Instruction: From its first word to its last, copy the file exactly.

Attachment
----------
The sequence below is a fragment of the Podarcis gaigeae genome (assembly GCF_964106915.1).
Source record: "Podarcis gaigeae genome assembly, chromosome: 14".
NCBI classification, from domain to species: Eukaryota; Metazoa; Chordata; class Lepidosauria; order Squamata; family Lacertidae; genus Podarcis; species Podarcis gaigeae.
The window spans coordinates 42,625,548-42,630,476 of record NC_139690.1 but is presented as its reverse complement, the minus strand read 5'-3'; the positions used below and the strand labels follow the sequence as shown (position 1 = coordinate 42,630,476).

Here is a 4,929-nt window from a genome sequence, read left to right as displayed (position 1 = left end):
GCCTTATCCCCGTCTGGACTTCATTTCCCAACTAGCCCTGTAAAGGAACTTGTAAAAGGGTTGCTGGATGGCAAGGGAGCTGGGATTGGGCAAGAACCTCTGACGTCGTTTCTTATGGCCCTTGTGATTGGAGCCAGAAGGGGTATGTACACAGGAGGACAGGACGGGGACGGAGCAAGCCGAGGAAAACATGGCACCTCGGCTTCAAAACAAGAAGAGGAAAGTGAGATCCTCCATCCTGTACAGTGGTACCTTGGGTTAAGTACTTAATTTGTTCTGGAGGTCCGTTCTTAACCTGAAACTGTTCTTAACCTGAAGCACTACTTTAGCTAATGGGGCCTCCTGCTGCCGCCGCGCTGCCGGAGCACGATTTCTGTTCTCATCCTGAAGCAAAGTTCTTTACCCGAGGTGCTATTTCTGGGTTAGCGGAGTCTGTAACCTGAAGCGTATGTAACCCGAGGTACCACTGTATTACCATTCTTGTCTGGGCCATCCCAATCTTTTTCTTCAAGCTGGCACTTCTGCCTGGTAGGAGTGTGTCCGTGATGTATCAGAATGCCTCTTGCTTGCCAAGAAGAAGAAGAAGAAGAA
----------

The sequence below is a fragment of the Podarcis gaigeae genome (assembly GCF_964106915.1).
Source record: "Podarcis gaigeae genome assembly, chromosome: 14".
NCBI classification, from domain to species: Eukaryota; Metazoa; Chordata; class Lepidosauria; order Squamata; family Lacertidae; genus Podarcis; species Podarcis gaigeae.
The window spans coordinates 42,625,548-42,630,476 of record NC_139690.1 but is presented as its reverse complement, the minus strand read 5'-3'; the positions used below and the strand labels follow the sequence as shown (position 1 = coordinate 42,630,476).

Here is a 4,929-nt window from a genome sequence, read left to right as displayed (position 1 = left end):
GCCTTATCCCCGTCTGGACTTCATTTCCCAACTAGCCCTGTAAAGGAACTTGTAAAAGGGTTGCTGGATGGCAAGGGAGCTGGGATTGGGCAAGAACCTCTGACGTCGTTTCTTATGGCCCTTGTGATTGGAGCCAGAAGGGGTATGTACACAGGAGGACAGGACGGGGACGGAGCAAGCCGAGGAAAACATGGCACCTCGGCTTCAAAACAAGAAGAGGAAAGTGAGATCCTCCATCCTGTACAGTGGTACCTTGGGTTAAGTACTTAATTTGTTCTGGAGGTCCGTTCTTAACCTGAAACTGTTCTTAACCTGAAGCACTACTTTAGCTAATGGGGCCTCCTGCTGCCGCCGCGCTGCCGGAGCACGATTTCTGTTCTCATCCTGAAGCAAAGTTCTTTACCCGAGGTGCTATTTCTGGGTTAGCGGAGTCTGTAACCTGAAGCGTATGTAACCCGAGGTACCACTGTATTACCATTCTTGTCTGGGCCATCCCAATCTTTTTCTTCAAGCTGGCACTTCTGCCTGGTAGGAGTGTGTCCGTGATGTATCAGAATGCCTCTTGCTTGCCAAGAAGAAGAAGAAGAAGAA